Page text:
Many people with TSC live healthy lives with few complications from the disorder's renal manifestations. However, because of the risks these abnormalities pose, and because kidney lesions can progress rapidly, it is important for people with TSC to undergo regular renal examinations. Aggressive treatments can be very effective in combating the debilitating effects of TSC, but only if problems are identified early in their development.
Specialists recommend that people with TSC undergo renal examinations every two to three years prior to puberty and every year after that. Because large lesions (greater than 4 cm in diameter) tend to grow faster than small lesions and pose a higher risk of hemorrhage, a person with such a lesion may require more frequent examinations.
Physicians and radiologists typically use ultrasound imaging equipment to examine the kidneys of people with TSC. They may also use computed tomography (CT) scans or magnetic resonance imaging (MRI) in cases where higher resolution images are required to determine, for example, whether a lesion is benign or malignant.
For most people with TSC, regular kidney examinations are all that is required to ensure renal health. However, in cases where TSC-related abnormalities affect kidney function more significantly, other steps may be required.
Doctors commonly prescribe antihypertensive medications to help control blood pressure. Controlling blood pressure is particularly important in patients with impaired kidney function. Low-protein diets may play a role as well, minimizing the amount of work an already taxed renal system has to perform.
Doctors may also attempt to slow or stop the growth of progressive kidney lesions, while preserving existing kidney function. One way to do this is through a process called selective embolization. This involves cutting off the flow of blood that feeds a growing tumor, causing the tumor to regress. In cases where embolization is impossible or ineffective, it is sometimes necessary to remove part or all of a kidney to stop the progression of renal tumors.
Though it is uncommon, some people with TSC who develop progressive kidney failure may require regular dialysis treatments to make up for their loss of kidney function. This process cleans toxins from the blood that the damaged or missing kidneys would normally remove. For people with such severe kidney dysfunction, transplantation offers the only alternative to dialysis. Physicians have found kidney transplantation to be a useful option in a select group of patients.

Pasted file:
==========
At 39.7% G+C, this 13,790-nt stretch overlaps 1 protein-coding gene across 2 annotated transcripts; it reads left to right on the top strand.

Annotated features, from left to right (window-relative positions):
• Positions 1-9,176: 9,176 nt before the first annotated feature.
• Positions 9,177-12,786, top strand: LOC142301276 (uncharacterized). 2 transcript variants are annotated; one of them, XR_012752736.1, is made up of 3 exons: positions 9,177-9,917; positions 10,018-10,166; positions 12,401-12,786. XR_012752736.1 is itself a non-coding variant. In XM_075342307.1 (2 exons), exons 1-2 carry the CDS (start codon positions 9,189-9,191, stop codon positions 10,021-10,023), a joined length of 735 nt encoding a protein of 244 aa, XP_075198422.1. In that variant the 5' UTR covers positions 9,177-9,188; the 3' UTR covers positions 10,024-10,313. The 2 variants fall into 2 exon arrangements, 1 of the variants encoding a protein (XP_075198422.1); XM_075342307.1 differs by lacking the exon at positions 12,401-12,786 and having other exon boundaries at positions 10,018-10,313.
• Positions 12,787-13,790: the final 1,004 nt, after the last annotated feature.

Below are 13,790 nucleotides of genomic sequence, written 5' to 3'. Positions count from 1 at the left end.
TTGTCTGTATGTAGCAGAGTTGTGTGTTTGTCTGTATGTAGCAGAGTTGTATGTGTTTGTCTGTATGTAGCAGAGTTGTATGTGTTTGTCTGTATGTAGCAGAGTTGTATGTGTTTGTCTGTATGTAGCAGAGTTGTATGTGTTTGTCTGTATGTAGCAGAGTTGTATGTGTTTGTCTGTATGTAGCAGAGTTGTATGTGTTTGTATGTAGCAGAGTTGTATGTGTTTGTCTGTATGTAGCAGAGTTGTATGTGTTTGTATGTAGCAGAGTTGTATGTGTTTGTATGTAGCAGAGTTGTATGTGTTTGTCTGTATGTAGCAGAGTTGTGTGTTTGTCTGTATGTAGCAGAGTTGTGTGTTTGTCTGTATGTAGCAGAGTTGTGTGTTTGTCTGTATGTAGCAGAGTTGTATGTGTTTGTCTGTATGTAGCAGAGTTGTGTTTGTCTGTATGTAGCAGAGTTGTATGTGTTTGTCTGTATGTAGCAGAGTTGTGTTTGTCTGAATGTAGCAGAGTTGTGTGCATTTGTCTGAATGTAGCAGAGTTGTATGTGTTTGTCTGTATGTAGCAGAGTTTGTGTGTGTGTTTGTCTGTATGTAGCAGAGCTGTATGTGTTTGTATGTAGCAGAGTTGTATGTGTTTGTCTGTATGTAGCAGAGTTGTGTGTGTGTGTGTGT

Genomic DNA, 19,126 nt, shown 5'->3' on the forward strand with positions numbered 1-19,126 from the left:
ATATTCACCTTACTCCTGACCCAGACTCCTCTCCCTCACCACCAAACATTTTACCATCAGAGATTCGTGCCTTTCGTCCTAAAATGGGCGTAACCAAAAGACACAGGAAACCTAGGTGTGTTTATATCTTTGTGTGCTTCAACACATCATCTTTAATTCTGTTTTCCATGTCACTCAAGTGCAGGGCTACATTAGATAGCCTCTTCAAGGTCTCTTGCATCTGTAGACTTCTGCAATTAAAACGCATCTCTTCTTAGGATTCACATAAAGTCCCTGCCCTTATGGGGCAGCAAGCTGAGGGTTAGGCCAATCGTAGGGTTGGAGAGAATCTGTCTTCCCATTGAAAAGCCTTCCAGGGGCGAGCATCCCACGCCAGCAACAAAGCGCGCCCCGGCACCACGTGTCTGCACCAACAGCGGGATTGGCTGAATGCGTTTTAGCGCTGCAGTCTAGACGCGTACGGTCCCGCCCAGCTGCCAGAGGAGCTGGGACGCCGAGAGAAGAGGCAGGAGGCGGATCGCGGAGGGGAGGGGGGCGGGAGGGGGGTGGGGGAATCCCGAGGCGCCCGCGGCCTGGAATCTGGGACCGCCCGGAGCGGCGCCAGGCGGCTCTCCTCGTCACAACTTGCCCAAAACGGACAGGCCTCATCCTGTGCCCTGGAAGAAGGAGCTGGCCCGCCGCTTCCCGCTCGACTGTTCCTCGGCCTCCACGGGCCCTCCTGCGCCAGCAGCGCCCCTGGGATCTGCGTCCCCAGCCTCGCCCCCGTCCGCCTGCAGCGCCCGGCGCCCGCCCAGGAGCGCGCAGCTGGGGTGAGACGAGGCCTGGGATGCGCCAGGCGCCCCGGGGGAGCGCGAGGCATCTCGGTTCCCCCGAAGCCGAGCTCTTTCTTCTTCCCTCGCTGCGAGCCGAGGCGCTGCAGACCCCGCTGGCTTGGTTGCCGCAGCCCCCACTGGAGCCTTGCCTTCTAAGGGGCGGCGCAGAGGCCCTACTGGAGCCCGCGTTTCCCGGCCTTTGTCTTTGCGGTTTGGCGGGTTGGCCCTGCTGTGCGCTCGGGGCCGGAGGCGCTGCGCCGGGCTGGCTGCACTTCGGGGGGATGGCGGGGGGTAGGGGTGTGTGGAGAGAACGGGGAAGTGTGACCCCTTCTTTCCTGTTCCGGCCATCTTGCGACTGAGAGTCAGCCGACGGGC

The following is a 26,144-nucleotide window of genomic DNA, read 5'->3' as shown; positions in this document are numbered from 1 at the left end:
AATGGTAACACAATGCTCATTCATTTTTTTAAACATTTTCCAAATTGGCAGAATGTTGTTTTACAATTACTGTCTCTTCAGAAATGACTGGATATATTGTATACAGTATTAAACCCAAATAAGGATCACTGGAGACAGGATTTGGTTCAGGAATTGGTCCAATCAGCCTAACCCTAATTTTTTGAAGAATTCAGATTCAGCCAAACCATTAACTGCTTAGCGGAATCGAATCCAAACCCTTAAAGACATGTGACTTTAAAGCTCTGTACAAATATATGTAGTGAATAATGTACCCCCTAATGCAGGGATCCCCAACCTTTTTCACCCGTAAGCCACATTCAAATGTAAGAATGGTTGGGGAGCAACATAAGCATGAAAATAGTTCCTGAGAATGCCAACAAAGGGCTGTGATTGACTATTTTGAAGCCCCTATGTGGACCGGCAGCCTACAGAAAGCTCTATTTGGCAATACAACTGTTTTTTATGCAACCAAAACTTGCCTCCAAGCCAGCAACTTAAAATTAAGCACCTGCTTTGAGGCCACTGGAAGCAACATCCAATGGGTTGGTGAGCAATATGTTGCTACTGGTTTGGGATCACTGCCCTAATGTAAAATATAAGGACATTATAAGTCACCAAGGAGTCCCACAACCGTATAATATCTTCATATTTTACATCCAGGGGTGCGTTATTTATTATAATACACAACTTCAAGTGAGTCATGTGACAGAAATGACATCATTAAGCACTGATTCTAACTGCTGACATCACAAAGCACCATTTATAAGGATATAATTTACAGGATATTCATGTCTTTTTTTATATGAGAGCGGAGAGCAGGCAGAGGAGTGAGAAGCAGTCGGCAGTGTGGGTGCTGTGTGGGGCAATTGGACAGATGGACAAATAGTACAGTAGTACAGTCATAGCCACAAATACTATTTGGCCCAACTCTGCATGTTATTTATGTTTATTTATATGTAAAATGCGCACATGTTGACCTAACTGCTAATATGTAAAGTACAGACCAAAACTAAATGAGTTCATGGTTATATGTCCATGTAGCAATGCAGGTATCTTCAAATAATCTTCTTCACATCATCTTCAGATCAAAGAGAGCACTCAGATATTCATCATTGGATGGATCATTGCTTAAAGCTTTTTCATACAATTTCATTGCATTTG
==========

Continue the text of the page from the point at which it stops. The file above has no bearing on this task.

It is important to remember:
- Many kidney manifestations of TSC have no adverse effects on kidney function, but some do, and their effects can be life threatening.
- Angiomyolipomas (AMLs) are benign tumors of the kidney.
- Renal cell carcinomas are malignant tumors of the kidney that may be more prevalent in people with TSC than in people without TSC.
- Renal cysts are typically small and few in number.
- Large, numerous renal cysts suggest a more serious condition: polycystic kidney disease.
- TSC specialists recommend kidney screenings every two to three years before puberty and annually after puberty.
- Make sure your physician is familiar with TSC-related kidney abnormalities.
- Make sure your physician has access to radiologists experienced in distinguishing between benign and malignant renal lesions.
A nephrologist is a physician who has been educated and trained in kidney diseases, kidney transplantation, and dialysis therapy. Nephrologists are trained to recognize various renal lesions, including AMLs, renal cysts, and renal cell carcinomas. Children with TSC may see a pediatric nephrologist.
A radiologist is a person who creates and interprets images, including x-rays, ultrasounds, MRIs, and CT scans. A radiologist is trained to distinguish between AMLs and renal cysts as well as between benign and malignant tumors.
A urologist is a physician who has specialized knowledge and skill regarding problems of the male and female urinary tract and the male reproductive organs.
You can find a list of on-staff physicians on the Herscot Center for Children and Adults with TSC Web site.
American Kidney Fund
The American Kidney Fund provides education about kidney disease and financial assistance to kidney patients in need.
National Kidney Foundation
The National Kidney Foundation provides information about kidney disease and kidney transplantation. (There may also be a regional office in your state.)